Are there other reasons that would have pushed Macron to make such statements? The hope of making France play a major role, legitimate in itself, will remain illusory as long as it is only an auxiliary of the United States. But Macron’s remarks always have the advantage of creating diversions, among other things, about the genocide in Gaza which the French authorities de facto support. The International Court of Justice ruled that there were plausible grounds to conclude that Israel was responsible for genocide in Gaza.

It is no longer enough to camouflage this support by cloaking oneself in a fake battle against anti-Semitism, the resurgence of which would cause concern. The genocide has become too brutal to let news about the horrors experienced by Gazans be silenced. The damning facts showing the genocide taking place have gradually entered the public space. To shut the gate, some commentators fell back on blaming Netanyahu and others highlighted Biden’s distance from Netanyahu. But, given the scale that the genocide is currently taking, something else was needed.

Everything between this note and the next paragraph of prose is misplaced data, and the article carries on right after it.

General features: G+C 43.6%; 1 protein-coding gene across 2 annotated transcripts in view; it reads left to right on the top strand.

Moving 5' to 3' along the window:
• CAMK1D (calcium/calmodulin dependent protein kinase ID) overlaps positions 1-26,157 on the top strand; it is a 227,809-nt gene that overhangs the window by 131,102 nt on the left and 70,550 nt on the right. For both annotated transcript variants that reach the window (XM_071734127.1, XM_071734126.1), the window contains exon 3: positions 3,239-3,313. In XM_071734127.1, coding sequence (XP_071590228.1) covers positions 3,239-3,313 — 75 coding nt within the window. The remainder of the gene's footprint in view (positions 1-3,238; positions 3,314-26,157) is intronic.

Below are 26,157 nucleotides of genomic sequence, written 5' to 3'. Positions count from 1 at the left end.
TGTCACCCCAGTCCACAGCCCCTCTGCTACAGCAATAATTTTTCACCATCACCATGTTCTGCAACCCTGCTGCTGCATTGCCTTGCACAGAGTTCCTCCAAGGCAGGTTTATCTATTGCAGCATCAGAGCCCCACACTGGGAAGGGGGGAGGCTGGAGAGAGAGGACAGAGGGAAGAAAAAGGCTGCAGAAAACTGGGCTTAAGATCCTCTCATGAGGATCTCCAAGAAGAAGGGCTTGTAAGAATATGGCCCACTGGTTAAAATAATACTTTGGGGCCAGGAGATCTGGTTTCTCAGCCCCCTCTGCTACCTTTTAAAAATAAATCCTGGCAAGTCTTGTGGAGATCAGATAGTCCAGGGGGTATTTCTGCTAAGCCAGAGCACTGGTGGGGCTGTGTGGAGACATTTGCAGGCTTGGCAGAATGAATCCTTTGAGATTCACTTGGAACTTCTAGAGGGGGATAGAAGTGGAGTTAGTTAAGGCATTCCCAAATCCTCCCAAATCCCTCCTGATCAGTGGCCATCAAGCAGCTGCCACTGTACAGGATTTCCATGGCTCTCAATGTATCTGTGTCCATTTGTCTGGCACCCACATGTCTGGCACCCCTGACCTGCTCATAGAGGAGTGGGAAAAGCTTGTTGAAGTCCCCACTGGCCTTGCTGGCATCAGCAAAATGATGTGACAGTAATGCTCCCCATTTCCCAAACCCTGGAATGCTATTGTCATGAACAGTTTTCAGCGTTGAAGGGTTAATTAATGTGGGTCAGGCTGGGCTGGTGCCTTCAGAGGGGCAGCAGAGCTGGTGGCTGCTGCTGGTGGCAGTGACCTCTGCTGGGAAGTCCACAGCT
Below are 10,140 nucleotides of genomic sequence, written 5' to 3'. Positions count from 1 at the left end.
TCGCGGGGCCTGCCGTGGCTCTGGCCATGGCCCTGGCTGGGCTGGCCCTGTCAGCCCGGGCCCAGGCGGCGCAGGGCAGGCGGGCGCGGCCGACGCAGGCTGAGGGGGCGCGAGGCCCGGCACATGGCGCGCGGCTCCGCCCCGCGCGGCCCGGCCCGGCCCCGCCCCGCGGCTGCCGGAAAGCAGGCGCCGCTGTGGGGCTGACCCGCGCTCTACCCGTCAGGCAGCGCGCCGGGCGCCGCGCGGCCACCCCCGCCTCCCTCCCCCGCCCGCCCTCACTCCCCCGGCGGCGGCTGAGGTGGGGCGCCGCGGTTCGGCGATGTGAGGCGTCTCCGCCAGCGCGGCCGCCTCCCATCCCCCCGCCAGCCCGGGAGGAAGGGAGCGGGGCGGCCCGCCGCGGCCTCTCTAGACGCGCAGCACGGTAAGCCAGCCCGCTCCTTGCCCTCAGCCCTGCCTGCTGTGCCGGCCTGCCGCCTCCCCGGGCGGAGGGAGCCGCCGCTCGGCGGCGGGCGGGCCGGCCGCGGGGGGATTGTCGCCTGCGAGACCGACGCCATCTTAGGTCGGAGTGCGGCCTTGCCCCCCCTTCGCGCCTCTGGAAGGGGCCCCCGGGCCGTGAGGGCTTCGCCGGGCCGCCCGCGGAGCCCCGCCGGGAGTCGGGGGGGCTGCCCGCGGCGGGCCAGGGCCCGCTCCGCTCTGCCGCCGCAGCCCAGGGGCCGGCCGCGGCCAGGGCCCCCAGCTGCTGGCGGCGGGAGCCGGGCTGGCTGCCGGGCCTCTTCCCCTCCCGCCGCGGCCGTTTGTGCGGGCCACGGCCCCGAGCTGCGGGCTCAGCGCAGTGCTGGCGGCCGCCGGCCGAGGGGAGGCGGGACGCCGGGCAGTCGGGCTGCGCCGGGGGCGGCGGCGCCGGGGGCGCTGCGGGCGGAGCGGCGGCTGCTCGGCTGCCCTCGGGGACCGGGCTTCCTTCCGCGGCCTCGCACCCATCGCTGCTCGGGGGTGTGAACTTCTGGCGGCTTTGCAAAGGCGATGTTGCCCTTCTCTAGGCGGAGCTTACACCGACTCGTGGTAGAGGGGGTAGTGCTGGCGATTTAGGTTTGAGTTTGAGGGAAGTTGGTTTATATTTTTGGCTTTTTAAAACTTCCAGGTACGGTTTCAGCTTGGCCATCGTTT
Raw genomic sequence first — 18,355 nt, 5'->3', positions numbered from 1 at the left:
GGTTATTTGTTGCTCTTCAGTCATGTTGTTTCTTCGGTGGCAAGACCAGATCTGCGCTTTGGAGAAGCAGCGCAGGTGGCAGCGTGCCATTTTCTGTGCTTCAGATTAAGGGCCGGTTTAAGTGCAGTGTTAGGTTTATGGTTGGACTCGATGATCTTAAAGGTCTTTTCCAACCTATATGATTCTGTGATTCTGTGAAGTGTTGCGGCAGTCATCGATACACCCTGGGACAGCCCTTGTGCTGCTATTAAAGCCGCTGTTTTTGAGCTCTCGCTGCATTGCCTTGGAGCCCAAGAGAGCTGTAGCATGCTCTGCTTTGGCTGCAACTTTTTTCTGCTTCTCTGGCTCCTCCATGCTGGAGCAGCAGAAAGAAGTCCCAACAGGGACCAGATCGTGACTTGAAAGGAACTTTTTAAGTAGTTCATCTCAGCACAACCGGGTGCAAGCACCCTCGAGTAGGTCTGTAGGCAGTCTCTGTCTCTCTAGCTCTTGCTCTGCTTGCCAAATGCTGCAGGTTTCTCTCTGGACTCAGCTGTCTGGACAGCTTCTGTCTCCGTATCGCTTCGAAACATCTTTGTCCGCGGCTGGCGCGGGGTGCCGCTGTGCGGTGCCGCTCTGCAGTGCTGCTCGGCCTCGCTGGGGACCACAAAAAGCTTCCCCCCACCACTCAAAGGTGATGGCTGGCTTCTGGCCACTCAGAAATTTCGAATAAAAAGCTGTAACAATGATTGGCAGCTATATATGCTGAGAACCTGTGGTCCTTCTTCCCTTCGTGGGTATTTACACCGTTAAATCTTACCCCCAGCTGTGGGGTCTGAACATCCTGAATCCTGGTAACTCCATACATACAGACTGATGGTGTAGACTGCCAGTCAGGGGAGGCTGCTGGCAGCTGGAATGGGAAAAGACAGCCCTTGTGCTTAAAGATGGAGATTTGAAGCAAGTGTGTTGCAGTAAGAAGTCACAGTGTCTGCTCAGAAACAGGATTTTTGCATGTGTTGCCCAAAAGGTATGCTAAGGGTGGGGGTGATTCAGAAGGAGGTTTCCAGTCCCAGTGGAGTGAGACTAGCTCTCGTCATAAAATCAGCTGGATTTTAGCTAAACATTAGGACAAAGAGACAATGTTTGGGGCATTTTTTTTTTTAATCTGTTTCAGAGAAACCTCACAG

Macron’s statements came at the right time. On all television sets, everyone was talking about the war economy, the dangers of a Russian invasion of Europe, the need to prepare, and the relevance of Macron’s remarks. The Gaza genocide and the Western, including French complicity, went under the radar screen of mainstream media.

Diversion also serves to hide the explosive internal situation in France. (see, for example). When there is so much unanimous, exclusive, insistent, fanatical media hysteria, it is because there is a danger to be exorcised.


We have a triple phenomenon. Diversion in the face of the absence of an independent policy distinct from the United States. Diversion from the complicity with the Gaza genocide. Diversion from the perilous domestic situation.

Nor can one forget the sell-out of French industry to American interests (e.g. Alstom), the annihilation of France’s position in Africa, the negation of French culture, the other cheek turned after the slap in the face concerning the French submarines that were supposed to be sold to Australia in 2021. The toll being heavy, Macron’s martial declarations were needed to renew and refresh the concept of flight forward. Ultimately, this will be his contribution to history.